First Father’s Day: Sharing UGA and Athens with my Son

Dear Son,

As Father’s Day approaches, and the reality sets in that I will get to celebrate this year with you, my son, I can’t help but think about how much I’m looking forward to introducing you to everything I love about UGA and Athens. Like…

Walking past the Arch and playing frisbee in the shady grass of North Campus.


Taking you to Sanford Stadium and putting you on my shoulders to see over the crowd to watch the Dawgs run out of the tunnel for the first time.


Tailgating with our family and friends all season long.

Smelling the nutty aroma of coffee and splitting Fruity Pebbles donuts at Ike and Jane.


Playing Connect Four and eating (too many) hot dogs at HiLo.


Ordering the Hermit Crab sandwich at Seabear. Because it’s on the secret menu and that makes me seem like a cool Dad.


Taking you downtown during Twilight to watch the bikes speed by.


Walking fairways at the UGA Golf Course, and teaching you how to stick an iron close.


Taking you to the Farmers Market on Saturday mornings to stand in the Farm Cart line to wait for the best biscuits in town.


Climbing the hill on Baxter to show you Russell Hall – where Dad lived his freshman year. Then over to Gran Ellen where I lived as a junior and senior, just down the street from our favorite spot, Memorial Park and Bear Hollow Zoo.

 

Thanks for making me a father, buddy. You’re a Damn Good Dawg (and son).

 

 

Love, Dad

Alex Bezila (BBA ’10)

Talking Nature Photography Day with Eric Bowles (BBA ’79)

UGA alumni can be found doing amazing things all over the world, so we were delighted to find Eric Bowles (BBA ’79) on the board of directors for the North American Nature Photography Association (NANPA), which established Nature Photography Day (June 15)A professional photographer specializing in the Southeast United States, Eric’s work has been published in magazines, newspapers, and commercial publications.  

Why did NANPA create Nature Photography Day?  

Nature Photography Day was created by NANPA to enhance awareness of the power of nature photography in telling important stories. June 15 would be a time to invite family and friends outside and to learn about the natural sights and places in their neighborhoods. Why not look to local scenes, where you can see and appreciate nature even in your own backyard? 

What are some of your favorite places to photograph nature? 

The diversity of nature in the United States is quite amazing. We’re very lucky to have so many places to go to see and photograph nature. One of the best known parks is Yellowstone National Park. The geysers are the icons of the area – and Old Faithful is the most famous.  

Yellowstone National Park

Photo by Eric Bowles (BBA ’79) | www.bowlesimages.com

Closer to home, the Okefenokee National Wildlife Refuge is one of my favorite places to visit. Wildlife thrives in the Okefenokee – alligators, snakes, and a tremendous variety of birds. But what people don’t think about are all the beautiful wildflowers that are found in the Okefenokee. 

Alligator in the Okefenokee Swamp

Photo by Eric Bowles (BBA ’79) | www.bowlesimages.com

How has being a UGA graduate influenced your career? 

My undergraduate degree is in finance, and I spent more than 20 years in banking with what is now Bank of America. The foundation I received in business and finance has helped me with roles on boards and leadership roles throughout my career.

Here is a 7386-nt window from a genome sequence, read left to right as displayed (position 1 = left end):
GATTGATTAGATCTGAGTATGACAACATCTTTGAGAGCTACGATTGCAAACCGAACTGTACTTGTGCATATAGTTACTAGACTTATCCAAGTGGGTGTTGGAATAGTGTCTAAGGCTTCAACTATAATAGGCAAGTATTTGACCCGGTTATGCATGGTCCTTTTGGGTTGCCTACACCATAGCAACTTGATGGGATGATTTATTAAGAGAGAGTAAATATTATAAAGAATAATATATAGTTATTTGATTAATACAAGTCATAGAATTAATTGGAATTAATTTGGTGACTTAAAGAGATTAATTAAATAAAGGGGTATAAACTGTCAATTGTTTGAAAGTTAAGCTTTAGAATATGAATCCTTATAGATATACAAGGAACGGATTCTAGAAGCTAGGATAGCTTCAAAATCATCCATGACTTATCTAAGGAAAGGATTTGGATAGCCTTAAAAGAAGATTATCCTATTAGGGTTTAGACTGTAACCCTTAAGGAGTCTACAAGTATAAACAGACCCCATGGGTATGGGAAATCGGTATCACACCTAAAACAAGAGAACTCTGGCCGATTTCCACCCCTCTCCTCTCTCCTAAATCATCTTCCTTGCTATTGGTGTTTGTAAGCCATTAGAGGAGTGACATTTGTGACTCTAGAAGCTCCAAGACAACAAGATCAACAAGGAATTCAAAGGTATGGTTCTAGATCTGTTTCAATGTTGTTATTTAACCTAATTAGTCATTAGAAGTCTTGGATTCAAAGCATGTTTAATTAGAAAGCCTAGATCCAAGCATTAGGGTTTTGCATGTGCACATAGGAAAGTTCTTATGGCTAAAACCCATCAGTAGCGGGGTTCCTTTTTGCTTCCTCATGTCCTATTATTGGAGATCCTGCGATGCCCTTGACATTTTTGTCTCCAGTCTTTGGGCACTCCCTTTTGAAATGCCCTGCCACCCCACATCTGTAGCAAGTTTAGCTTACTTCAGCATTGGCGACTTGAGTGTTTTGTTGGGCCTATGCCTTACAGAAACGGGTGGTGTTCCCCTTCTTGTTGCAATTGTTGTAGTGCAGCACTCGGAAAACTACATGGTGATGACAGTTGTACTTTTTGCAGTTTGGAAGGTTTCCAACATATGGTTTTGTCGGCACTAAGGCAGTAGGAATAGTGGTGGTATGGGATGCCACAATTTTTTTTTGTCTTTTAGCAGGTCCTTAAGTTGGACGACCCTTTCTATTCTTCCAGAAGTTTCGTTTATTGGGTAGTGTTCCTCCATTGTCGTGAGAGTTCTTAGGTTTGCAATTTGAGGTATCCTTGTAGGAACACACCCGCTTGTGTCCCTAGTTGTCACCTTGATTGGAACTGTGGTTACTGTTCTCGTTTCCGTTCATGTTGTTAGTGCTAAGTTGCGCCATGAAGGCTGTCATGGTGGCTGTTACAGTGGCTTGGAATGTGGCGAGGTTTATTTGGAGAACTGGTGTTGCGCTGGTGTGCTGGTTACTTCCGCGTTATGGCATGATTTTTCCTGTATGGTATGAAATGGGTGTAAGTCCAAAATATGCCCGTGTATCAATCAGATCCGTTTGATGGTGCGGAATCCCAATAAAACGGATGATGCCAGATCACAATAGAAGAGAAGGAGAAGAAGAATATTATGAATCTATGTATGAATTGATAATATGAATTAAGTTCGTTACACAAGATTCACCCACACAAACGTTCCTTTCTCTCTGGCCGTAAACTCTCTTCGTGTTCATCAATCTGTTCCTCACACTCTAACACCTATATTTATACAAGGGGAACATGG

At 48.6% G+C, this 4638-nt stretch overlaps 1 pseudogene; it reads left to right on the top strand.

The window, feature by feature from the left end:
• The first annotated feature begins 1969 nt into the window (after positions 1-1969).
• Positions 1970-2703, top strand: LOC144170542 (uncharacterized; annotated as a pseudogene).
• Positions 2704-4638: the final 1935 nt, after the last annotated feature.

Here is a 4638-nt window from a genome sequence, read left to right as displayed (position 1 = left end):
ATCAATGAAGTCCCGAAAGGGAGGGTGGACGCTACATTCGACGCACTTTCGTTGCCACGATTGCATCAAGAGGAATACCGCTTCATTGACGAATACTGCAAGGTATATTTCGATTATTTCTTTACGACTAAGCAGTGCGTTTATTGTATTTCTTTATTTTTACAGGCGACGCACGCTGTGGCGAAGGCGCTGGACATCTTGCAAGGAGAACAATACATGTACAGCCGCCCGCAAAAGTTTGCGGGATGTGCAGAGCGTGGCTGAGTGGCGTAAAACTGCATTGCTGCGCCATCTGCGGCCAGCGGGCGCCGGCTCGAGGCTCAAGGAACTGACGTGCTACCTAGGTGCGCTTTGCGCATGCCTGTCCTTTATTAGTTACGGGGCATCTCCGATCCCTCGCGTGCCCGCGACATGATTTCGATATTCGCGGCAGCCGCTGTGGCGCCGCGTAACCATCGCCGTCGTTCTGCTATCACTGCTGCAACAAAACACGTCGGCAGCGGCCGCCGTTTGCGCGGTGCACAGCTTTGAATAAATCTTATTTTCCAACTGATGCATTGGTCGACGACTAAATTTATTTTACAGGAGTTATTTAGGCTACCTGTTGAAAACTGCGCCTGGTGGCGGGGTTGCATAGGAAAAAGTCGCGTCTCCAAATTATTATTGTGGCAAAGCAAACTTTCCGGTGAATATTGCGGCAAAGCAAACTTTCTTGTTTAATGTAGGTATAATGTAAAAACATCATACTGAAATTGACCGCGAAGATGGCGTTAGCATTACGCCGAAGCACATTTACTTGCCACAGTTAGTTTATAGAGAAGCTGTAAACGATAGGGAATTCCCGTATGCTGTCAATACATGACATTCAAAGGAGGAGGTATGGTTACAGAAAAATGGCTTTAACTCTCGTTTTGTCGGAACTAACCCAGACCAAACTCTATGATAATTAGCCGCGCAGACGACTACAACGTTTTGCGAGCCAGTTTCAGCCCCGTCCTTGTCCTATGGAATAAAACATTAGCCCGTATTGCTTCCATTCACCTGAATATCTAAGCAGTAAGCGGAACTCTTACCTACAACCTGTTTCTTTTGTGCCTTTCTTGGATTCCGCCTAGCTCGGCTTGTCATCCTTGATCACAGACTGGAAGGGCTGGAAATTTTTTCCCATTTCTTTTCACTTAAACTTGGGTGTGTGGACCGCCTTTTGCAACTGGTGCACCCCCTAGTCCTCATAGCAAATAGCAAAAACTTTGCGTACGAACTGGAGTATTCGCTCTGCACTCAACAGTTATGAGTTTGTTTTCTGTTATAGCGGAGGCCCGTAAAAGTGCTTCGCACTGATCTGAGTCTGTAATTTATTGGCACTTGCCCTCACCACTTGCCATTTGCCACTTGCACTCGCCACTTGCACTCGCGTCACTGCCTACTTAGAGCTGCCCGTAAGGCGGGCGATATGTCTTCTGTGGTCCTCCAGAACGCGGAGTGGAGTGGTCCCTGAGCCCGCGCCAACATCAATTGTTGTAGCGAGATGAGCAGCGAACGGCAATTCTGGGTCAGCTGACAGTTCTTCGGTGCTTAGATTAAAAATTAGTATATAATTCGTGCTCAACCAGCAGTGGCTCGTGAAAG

UGA also has a tremendous research program, and photographs are part of many research initiatives. I’ve photographed several research projects through UGA.  One project involved counting and photographing birds at the edge of the Gulf stream to document migration. Sometime you get the unexpected – such as a sea turtle that decided a scientific instrument was a toy – resulting in the measuring equipment being many miles off course. 

What’s the story behind one of your photos? 

One of my favorite photos was made in the Great Smoky Mountains National Park. This particular photo idea started with just a small plant on a mossy rock. I returned to the area at least a half dozen times over the next four weeks working on compositions and watching the plant begin to bloom. We had just enough rain for the stream to rise and create just the shot I wanted, but it continued to rain every day over the next week and the water continued to rise.  By the end of the week, a torrent of water was flowing rapidly through the quiet stream and the blossoms were gone.  

Waterfall in the Smokies

Photo by Eric Bowles (BBA ’79) | www.bowlesimages.com

What’s your best tip for a Bulldog looking to get into nature photography?

Photography in general requires some degree of specialization. If you choose what you love and are truly passionate about your photography, you can build a successful career. It’s not just about making good photographs–that’s a given. It’s about spending the time and effort to find projects and work that you truly enjoyYou may not be ready to specialize right away, so it’s fine to explore different areas. Take a look at all the places you see still photography and short videos to get an idea of the opportunities available.  

 

College of Pharmacy dean, alumna is committed to success of others

The UGA Alumni Association is proud to spotlight Kelly Smith (BSPH ’92, PHARMD ’93), dean of the UGA College of Pharmacy, who returned to her alma mater in late 2018.

UGA Mentor Program – LeBria Casher

Photo of student typing on computer with mentor.

Mentors and mentees communicate via email, text messages, phone calls and in-person meetings.

The UGA Mentor Program is the first comprehensive mentorship initiative at the University of Georgia. It will launch publicly on Wednesday, June 12. Alumni, including staff and faculty, are invited to create a profile at mentor.uga.edu if they are interested in mentoring a student. When students return to campus in August, they will begin pairing with alumni so that mentoring can begin this fall.